Last night's digital photography as fine art discussion held at the Boytnon Beach City Library was an interactive journey through a meaty can of artistic worms.
But if someone were to take a photo of that metaphorical can of meaty worms, would it be fine art?
And the discussion begins...
Lona O' Conner of the Palm Beach Post, veteran journalist, and the first woman photographer at the Detroit Free Press was also the first to put her elbows up on the discussion table last night. This gave us all, panelists and event attendees, the go-ahead to drop formalities.
Photo: Daniel Millay
Is the person in the front row yawning? I hope not.
I was invited to participate on the panel by curator and ActivistArtistA Gallery owner Rolando Chang Barrero. If you read this article you'd know why the event was organized in the first place.
"Kali Goes Shopping" Painting by Lisa Rockford
Artist and curator Lisa Rockford says she organizes shows that are "mostly contemporary" at 1310 Gallery.
Walking into this event I notice I'm a little nervous. A photographer friend of mine jokes that he's going to ask me all the technical questions that he knows I don't know the answers to.
Ugh. Technical questions. Not funny.
When I first saw a particular technical question (I admit, we got a sneak peek at a few of them a couple days ago) my 10th grade anti-calculus attitude kicked in. I thought, "How does this translate to the real world of photography anyway?" Not that this 35mm film to digital conversion question is any less valid than any others asked, but seriously, I just want to get paid to take pretty pictures.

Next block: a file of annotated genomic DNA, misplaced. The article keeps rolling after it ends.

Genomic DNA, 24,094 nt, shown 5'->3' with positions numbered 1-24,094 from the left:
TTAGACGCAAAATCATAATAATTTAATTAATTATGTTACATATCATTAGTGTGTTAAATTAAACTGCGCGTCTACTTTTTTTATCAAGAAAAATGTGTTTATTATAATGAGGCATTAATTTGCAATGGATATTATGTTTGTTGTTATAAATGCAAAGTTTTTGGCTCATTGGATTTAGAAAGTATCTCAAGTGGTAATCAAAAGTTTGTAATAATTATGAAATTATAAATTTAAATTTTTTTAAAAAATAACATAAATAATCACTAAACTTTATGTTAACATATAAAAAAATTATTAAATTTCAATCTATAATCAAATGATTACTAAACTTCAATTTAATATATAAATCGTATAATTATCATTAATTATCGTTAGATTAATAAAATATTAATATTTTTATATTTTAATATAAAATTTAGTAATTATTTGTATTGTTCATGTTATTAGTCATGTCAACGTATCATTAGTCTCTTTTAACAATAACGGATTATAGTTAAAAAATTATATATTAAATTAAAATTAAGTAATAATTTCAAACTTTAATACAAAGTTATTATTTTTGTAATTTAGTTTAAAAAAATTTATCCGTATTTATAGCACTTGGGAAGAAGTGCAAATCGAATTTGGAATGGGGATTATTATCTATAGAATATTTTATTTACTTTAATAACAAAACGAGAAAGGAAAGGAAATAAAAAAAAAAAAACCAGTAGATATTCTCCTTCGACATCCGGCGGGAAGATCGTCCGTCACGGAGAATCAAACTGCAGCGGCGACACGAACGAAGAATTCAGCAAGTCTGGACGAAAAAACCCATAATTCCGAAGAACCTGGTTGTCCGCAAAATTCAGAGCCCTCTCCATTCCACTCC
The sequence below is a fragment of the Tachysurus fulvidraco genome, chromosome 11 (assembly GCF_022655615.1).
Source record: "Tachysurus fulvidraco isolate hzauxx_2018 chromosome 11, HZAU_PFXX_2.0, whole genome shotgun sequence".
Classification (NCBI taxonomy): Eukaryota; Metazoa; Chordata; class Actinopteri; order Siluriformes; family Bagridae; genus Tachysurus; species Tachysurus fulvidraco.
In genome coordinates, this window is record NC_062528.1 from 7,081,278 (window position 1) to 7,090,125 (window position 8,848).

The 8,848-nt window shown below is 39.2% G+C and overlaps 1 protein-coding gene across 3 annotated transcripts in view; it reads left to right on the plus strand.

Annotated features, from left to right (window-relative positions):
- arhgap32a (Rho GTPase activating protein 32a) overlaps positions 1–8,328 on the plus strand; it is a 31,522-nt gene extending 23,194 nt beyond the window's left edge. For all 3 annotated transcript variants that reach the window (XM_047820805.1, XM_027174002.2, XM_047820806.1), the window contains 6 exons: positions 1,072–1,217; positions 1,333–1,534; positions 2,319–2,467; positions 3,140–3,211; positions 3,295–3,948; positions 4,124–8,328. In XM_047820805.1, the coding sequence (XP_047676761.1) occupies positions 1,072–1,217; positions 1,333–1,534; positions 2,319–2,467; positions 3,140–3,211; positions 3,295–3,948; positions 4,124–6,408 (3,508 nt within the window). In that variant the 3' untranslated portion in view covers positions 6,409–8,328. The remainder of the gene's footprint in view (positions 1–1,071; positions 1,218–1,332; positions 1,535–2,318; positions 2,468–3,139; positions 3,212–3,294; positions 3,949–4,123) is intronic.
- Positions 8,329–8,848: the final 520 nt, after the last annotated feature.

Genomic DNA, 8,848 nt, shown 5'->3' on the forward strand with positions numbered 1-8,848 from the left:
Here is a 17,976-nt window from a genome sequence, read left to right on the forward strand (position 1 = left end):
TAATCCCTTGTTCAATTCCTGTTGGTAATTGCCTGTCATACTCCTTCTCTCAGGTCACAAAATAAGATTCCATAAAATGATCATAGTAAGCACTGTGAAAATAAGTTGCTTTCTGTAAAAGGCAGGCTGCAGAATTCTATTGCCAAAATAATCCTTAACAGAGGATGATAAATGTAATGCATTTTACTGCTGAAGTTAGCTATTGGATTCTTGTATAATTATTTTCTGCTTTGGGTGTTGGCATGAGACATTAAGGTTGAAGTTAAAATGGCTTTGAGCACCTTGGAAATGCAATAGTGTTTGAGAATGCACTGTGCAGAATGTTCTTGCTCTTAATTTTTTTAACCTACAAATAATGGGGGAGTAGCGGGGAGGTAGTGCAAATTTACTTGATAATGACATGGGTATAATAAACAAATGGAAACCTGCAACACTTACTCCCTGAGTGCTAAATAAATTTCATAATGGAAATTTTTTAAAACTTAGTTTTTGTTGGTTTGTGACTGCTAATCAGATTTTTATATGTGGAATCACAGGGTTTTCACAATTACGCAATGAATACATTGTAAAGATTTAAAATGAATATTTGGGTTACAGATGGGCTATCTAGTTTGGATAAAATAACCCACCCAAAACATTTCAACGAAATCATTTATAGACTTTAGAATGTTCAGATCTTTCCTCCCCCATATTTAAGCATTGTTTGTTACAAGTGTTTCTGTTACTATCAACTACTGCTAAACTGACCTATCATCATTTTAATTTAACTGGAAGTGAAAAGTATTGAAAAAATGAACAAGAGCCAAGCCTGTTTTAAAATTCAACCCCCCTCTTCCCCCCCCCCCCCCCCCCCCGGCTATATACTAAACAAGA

I'm not saying I cringe about all technical conversations, but I admit that I asked Jeeves on this one. And why not? As was pointed out by O'Conner, the internet can be an expansive wealth of information, just as the night's forum mimicked a renaissance salon-like sharing of knowledge.
So the question in question came up and I decided the best way to approach it was to say what I had to say early. This way I could add my thoughts about film grain as it relates to film speed and lens quality hoping that one of the five other panelists would jump in before I ended my diatribe with a Seinfeldian "yadda, yadda, yadda" for good measure.
Luckily, the discussion continued to flow until local commercial photographer Michael Herb's Photo365 Project was introduced. He explained the dedication it took to make images consistently for a year, but just viewing the projected images allowed for vast appreciation. These colorful, often graphically humorous images take hours to complete, but instantly grab your attention with their Blockbuster cinematographic appeal.
Michael Herb Photography
"Traditional Family Portrait, FAIL."
With an on and off flick of the room's lights promptly at 8 p.m. by the library employee, we all knew our time had drawn to a close. Barrero thanked everyone in attendance, noting that "we" are creating something together.
Then, with emphasis repeated simply, "We."
Personal Bias: Apparently it was my New Times press credentials and not my good looks and charming personality that got me a seat on the discussion panel as I had (mistakenly) thought. Hmpf.
Photo: Monica McGivern
Barrero said he organized the event to, "...generate dialogue between patrons and artists. Something that's been missing in Boynton Beach."
The Crowd: Familiar faces and names from the Broward and Palm Beach County art world. From photo editors to board members, artists, and those simply interested in the arts.
Overheard in the Crowd: "After tonight, I'm not so sure..." In response to curator, Rolando Chang Barrero's question as to whether the audience member (artist, Tony Arruza) considered himself a photographer.
Random Detail: According to an attendee's T-shirt, "Good art does not match a couch."
Following the rule that good art doesn't match a couch, and the fact that I have a blue couch, one can only derive that this is good art.